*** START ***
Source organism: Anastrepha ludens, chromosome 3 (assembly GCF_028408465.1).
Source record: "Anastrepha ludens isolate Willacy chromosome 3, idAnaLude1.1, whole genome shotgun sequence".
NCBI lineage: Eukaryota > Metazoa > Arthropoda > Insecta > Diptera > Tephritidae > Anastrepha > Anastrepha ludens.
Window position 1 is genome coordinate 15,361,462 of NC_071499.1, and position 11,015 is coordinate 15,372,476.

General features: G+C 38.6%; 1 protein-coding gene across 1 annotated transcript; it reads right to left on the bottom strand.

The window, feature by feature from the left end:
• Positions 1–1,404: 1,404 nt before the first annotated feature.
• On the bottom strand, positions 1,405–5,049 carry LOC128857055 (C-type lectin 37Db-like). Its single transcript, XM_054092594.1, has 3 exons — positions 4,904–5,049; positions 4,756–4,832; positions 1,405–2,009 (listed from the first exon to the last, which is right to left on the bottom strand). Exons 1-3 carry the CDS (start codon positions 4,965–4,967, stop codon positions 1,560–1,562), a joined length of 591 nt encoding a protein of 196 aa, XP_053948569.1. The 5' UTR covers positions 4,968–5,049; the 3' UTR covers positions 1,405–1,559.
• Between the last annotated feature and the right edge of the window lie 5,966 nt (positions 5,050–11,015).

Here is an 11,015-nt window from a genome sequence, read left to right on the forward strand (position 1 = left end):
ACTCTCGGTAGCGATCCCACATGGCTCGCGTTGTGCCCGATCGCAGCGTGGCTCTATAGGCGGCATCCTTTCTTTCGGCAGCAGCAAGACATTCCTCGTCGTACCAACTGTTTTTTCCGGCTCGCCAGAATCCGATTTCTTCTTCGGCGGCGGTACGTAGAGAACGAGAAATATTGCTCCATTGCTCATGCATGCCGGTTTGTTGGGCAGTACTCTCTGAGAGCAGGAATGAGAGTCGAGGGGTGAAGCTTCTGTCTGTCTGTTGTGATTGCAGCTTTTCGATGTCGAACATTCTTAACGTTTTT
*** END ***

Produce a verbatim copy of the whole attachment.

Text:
Source organism: Anastrepha ludens, chromosome 3 (assembly GCF_028408465.1).
Source record: "Anastrepha ludens isolate Willacy chromosome 3, idAnaLude1.1, whole genome shotgun sequence".
NCBI lineage: Eukaryota > Metazoa > Arthropoda > Insecta > Diptera > Tephritidae > Anastrepha > Anastrepha ludens.
Window position 1 is genome coordinate 15,361,462 of NC_071499.1, and position 11,015 is coordinate 15,372,476.

General features: G+C 38.6%; 1 protein-coding gene across 1 annotated transcript; it reads right to left on the bottom strand.

The window, feature by feature from the left end:
• Positions 1–1,404: 1,404 nt before the first annotated feature.
• On the bottom strand, positions 1,405–5,049 carry LOC128857055 (C-type lectin 37Db-like). Its single transcript, XM_054092594.1, has 3 exons — positions 4,904–5,049; positions 4,756–4,832; positions 1,405–2,009 (listed from the first exon to the last, which is right to left on the bottom strand). Exons 1-3 carry the CDS (start codon positions 4,965–4,967, stop codon positions 1,560–1,562), a joined length of 591 nt encoding a protein of 196 aa, XP_053948569.1. The 5' UTR covers positions 4,968–5,049; the 3' UTR covers positions 1,405–1,559.
• Between the last annotated feature and the right edge of the window lie 5,966 nt (positions 5,050–11,015).

Here is an 11,015-nt window from a genome sequence, read left to right on the forward strand (position 1 = left end):
ACTCTCGGTAGCGATCCCACATGGCTCGCGTTGTGCCCGATCGCAGCGTGGCTCTATAGGCGGCATCCTTTCTTTCGGCAGCAGCAAGACATTCCTCGTCGTACCAACTGTTTTTTCCGGCTCGCCAGAATCCGATTTCTTCTTCGGCGGCGGTACGTAGAGAACGAGAAATATTGCTCCATTGCTCATGCATGCCGGTTTGTTGGGCAGTACTCTCTGAGAGCAGGAATGAGAGTCGAGGGGTGAAGCTTCTGTCTGTCTGTTGTGATTGCAGCTTTTCGATGTCGAACATTCTTAACGTTTTT